Arnold still wants a fight. On November 15th he marches his men
to the outside of the city and cries out he wants a fight. He
writes about it in an ultimatum - Carlton burns it without
reading it. But he knows Montgomery is also coming from Montreal.
He admits in his writing he does not give much hope in saving
Quebec city from the American English. 


Quebec city faces its 4th siege in its history. But on the Plains
of Abraham, Montgomery and Arnold have their own problems - they
know that half of their army are to be released by January 1st as
their enlistment term expires. Time is running out. 
A deserter tells Carlton that they will be attacked one night
when it is snowing or stormy. For a week the weather is clear. On
New Years Eve the weather turns. The plan - take lower Quebec
city first, then rush the Fortress. 

Montgomery leads about 300 at 2 a.m. - all that stands in his way
are 30 militia and a few seamen. The Canadians are outnumbered 10
to 1. But they have an advantage - in the blinding snow-storm
Montgomery does not see them! The Canadians fire one single
volley  - Montgomery and most of his officers are shot dead. The
rest of the American English flee back to their camp!

Arnold knows nothing as to what has happened to Montgomery and
his men. He leads a force of about 700, attacking the other side
of Quebec city. They face a blistering gun-fire-storm from atop
the city walls. Arnold is shot in the leg. His men fight their
way to where they were supposed to meet Montgomery and his army,
but there is no one there to meet them. 
Carlton knows the situation for the American English - he sends
his militia around to the back of Arnold's army to cut off their
retreat. Arnold's men wait, but in waiting they loose the battle!

Arnold writes that the Canadians had better fire power and
equipment for such a tight space. Arnold has to surrender!  400
American English surrender - 80 are dead - the snow is so deep
many bodies will not be found until Spring time.

Now all of then Canada unites - the Fortress at Quebec city held!
When Spring came so did many more British troops. 

The American English invasion of Canada, that started nearly a
year previous, was over - it had failed!! The Governor's Ball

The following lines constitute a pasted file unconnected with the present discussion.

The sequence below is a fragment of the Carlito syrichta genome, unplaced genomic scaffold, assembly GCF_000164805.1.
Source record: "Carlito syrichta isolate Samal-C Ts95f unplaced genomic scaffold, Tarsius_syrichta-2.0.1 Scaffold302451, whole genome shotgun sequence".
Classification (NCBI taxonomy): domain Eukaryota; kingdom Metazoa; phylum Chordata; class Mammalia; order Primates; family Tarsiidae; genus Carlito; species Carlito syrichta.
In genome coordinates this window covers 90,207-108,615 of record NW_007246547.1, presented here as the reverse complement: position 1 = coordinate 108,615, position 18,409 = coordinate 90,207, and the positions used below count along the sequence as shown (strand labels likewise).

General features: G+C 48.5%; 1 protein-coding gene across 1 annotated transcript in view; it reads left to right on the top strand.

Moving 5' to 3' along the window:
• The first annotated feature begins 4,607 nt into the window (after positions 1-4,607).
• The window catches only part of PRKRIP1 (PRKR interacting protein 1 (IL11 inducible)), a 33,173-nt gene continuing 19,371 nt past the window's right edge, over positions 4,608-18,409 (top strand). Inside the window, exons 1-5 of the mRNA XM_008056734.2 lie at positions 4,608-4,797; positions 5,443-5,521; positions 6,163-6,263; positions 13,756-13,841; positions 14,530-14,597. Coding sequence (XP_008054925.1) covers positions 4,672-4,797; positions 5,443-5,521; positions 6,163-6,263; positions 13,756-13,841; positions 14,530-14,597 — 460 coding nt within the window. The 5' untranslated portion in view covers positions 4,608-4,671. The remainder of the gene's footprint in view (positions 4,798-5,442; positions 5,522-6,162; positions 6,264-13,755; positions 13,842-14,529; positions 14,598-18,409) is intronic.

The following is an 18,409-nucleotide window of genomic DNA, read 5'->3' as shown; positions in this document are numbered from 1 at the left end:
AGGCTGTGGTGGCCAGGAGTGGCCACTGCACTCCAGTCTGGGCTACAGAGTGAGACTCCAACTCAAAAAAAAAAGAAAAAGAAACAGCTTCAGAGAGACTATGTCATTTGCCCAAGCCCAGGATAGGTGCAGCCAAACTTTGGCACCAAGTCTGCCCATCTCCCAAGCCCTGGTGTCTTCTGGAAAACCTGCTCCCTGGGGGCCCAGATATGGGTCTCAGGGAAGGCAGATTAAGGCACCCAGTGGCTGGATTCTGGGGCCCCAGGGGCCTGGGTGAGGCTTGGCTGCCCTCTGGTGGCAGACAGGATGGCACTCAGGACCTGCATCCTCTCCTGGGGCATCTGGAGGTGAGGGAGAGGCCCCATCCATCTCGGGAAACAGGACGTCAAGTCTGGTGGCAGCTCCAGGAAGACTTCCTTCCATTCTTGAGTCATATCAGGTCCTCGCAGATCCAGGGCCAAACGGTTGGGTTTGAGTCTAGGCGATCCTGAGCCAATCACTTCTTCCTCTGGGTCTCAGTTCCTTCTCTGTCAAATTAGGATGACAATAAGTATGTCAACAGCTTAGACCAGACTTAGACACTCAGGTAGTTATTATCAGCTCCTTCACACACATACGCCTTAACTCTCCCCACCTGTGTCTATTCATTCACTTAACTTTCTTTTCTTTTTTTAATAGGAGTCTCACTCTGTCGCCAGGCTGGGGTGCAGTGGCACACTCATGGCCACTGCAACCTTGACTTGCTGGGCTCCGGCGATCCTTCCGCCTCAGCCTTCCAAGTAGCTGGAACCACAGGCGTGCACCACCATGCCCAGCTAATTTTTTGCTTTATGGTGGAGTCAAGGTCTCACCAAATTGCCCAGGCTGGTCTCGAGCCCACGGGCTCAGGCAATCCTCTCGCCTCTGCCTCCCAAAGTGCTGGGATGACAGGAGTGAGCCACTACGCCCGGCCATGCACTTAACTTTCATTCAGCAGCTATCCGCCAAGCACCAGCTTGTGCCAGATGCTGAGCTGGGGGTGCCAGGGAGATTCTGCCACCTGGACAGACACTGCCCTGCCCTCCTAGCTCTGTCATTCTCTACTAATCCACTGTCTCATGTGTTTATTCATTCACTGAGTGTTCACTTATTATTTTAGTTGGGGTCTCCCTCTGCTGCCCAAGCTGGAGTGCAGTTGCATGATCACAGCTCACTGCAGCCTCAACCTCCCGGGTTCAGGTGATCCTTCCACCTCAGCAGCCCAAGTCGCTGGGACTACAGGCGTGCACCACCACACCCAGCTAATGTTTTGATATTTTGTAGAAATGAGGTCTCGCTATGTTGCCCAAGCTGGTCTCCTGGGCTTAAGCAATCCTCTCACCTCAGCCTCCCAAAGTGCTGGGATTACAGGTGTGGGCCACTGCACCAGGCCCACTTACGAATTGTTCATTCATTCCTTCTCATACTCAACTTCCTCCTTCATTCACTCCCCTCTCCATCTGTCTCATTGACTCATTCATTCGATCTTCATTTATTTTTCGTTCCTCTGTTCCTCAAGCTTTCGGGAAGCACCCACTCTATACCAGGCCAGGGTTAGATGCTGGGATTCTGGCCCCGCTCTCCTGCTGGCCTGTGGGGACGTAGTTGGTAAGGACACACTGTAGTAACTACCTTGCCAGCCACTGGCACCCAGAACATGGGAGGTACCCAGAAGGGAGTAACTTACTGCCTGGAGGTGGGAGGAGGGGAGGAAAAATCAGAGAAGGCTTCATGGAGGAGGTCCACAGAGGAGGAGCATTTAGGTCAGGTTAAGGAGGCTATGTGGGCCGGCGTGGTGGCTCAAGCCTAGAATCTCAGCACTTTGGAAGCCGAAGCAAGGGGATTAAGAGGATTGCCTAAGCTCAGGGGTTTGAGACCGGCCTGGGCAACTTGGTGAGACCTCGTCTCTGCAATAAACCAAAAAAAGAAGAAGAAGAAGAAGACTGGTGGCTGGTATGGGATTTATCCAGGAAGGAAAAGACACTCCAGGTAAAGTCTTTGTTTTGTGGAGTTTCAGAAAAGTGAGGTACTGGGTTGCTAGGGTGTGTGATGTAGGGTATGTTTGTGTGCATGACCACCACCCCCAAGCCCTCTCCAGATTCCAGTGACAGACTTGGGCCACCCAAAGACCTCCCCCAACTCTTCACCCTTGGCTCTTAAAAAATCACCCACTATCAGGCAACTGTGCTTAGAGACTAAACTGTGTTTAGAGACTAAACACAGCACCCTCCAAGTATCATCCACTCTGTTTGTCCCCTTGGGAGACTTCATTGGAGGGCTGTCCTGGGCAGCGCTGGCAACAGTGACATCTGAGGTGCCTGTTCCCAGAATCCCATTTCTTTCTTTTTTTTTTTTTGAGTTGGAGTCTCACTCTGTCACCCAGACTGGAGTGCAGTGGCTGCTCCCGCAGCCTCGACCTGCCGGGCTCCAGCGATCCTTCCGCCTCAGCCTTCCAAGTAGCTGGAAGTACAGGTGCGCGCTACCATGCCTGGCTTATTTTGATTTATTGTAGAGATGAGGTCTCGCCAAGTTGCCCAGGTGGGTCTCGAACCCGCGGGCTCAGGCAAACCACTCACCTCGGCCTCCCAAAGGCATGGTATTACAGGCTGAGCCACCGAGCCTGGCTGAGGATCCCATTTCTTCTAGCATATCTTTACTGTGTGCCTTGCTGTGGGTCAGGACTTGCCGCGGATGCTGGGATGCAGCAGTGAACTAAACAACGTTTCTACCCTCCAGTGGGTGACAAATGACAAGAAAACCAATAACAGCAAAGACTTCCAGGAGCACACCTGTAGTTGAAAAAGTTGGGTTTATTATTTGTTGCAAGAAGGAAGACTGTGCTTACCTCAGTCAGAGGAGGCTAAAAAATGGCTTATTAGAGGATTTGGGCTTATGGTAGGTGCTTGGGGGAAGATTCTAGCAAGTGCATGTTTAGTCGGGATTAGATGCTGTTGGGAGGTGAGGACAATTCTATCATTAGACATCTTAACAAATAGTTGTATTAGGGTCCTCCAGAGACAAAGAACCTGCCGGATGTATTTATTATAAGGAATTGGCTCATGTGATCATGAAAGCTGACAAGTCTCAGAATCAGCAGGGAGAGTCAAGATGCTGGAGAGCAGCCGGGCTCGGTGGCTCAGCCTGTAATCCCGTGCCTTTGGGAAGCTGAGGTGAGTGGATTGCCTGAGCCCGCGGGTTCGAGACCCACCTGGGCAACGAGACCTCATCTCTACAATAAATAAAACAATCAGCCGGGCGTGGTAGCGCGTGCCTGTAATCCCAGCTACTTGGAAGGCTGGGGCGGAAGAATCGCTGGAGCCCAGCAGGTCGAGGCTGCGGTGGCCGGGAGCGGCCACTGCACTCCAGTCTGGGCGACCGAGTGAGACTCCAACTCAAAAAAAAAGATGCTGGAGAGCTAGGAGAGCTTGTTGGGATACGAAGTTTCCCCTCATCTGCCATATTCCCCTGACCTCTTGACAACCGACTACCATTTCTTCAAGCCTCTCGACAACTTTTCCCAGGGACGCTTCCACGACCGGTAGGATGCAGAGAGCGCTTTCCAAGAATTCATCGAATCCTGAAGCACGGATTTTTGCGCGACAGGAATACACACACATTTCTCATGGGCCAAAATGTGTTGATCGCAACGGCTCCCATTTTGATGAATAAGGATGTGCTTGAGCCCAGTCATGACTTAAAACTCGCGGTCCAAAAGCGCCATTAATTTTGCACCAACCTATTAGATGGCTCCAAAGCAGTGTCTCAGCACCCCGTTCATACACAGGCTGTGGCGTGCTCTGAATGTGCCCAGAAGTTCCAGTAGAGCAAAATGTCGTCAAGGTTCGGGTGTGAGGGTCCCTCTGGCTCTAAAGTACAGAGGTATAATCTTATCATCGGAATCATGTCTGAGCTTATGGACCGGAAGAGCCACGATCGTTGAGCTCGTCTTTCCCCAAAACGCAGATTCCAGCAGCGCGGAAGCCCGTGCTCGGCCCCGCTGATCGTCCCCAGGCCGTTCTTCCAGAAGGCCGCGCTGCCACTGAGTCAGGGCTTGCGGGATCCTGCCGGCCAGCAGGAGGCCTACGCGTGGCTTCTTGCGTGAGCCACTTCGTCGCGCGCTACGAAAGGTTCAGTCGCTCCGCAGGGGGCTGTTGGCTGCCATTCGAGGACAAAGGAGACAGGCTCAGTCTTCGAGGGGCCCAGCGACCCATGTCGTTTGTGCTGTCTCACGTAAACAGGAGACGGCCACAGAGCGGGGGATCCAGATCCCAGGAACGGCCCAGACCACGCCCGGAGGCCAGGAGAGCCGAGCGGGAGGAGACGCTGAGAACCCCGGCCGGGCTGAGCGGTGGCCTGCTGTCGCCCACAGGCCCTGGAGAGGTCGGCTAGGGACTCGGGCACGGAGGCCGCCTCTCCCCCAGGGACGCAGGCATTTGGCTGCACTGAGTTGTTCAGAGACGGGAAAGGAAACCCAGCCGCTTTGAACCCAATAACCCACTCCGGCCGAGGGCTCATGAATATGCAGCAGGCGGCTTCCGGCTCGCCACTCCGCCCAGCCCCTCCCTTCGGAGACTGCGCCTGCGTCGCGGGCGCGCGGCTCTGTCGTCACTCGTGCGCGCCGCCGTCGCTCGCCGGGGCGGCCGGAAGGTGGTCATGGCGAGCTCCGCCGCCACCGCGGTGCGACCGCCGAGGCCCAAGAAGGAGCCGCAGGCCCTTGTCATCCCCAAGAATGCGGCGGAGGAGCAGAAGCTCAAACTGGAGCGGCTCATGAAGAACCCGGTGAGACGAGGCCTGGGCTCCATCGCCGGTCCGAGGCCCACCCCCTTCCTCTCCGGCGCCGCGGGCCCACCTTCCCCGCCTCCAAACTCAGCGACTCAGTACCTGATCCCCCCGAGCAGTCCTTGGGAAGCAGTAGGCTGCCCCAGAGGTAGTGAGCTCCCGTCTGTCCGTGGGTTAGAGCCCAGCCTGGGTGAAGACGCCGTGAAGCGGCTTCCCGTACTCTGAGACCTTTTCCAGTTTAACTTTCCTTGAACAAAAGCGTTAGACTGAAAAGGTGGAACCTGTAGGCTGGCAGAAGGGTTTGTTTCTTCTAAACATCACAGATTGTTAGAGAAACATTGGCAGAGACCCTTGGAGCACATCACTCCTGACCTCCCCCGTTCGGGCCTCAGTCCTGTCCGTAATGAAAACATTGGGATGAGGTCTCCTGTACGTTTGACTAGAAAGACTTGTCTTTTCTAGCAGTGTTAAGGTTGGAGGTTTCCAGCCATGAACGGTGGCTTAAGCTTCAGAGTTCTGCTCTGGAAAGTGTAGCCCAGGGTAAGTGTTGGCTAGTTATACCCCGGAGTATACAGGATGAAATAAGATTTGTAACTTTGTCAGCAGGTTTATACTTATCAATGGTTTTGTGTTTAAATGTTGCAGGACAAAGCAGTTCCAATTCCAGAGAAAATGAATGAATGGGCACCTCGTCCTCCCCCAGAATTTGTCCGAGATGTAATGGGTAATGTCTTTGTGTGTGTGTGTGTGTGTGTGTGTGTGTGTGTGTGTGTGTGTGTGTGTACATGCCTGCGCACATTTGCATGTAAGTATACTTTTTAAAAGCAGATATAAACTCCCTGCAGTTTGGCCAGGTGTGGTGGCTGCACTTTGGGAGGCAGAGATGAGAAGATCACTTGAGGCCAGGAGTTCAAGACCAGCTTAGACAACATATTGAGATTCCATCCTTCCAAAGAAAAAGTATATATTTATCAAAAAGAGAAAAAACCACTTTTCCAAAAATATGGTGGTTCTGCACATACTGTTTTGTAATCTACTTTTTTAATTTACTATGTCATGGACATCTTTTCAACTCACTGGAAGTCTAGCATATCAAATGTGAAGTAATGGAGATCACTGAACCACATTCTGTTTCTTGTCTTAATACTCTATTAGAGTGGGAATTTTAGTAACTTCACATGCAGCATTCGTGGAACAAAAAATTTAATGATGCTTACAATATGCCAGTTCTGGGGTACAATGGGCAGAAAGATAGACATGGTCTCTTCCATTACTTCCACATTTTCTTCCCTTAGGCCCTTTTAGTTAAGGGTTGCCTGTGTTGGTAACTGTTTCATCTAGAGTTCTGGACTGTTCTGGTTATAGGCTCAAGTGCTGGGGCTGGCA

that year celebrated a great victory, over the American English.

But before the USA revolution was over, Canada was again to face
an invasion by Americans - not her armies, but her refugees!

The British loyalists would be driven out of the New England
States by those who had formed a new nation ..... ah but that's
for another lesson of history.


Interesting history indeed. The American English tried again in
1812-1814 to take what is called lower Canada (look at the
boundary line of Canada and the USA from the Great Lakes) - and
failed once more!!
An army that defeated the greatest military force on earth, that
was to form the mighty United States of America, could not defeat
the army of the British in Canada. Why? Oh, so simple when you
know WHO the people of the British Commonwealth and the USA are -
the people of Joseph - the people of the tribes of Ephraim and
Manasseh from the peoples of the House of Israel. God had already
decided the boundary lines for those people as they would inherit
the best parts of the wealth of the world in the last days. It
was not in the books for the American Manassehites to have what
we today call lower Canada.

What a shame so much blood had to be spilled between brother
peoples in inheriting those lands. But such is history. 

Ah ..... you didn't know that little bit of North American
history, well you now know the rest of the story as Paul Harvey
would say. Remember to tell your children or grand-children,
after all the Britain Commonwealth and the USA are indeed 
brother people!

Keith Hunt  (March 2010)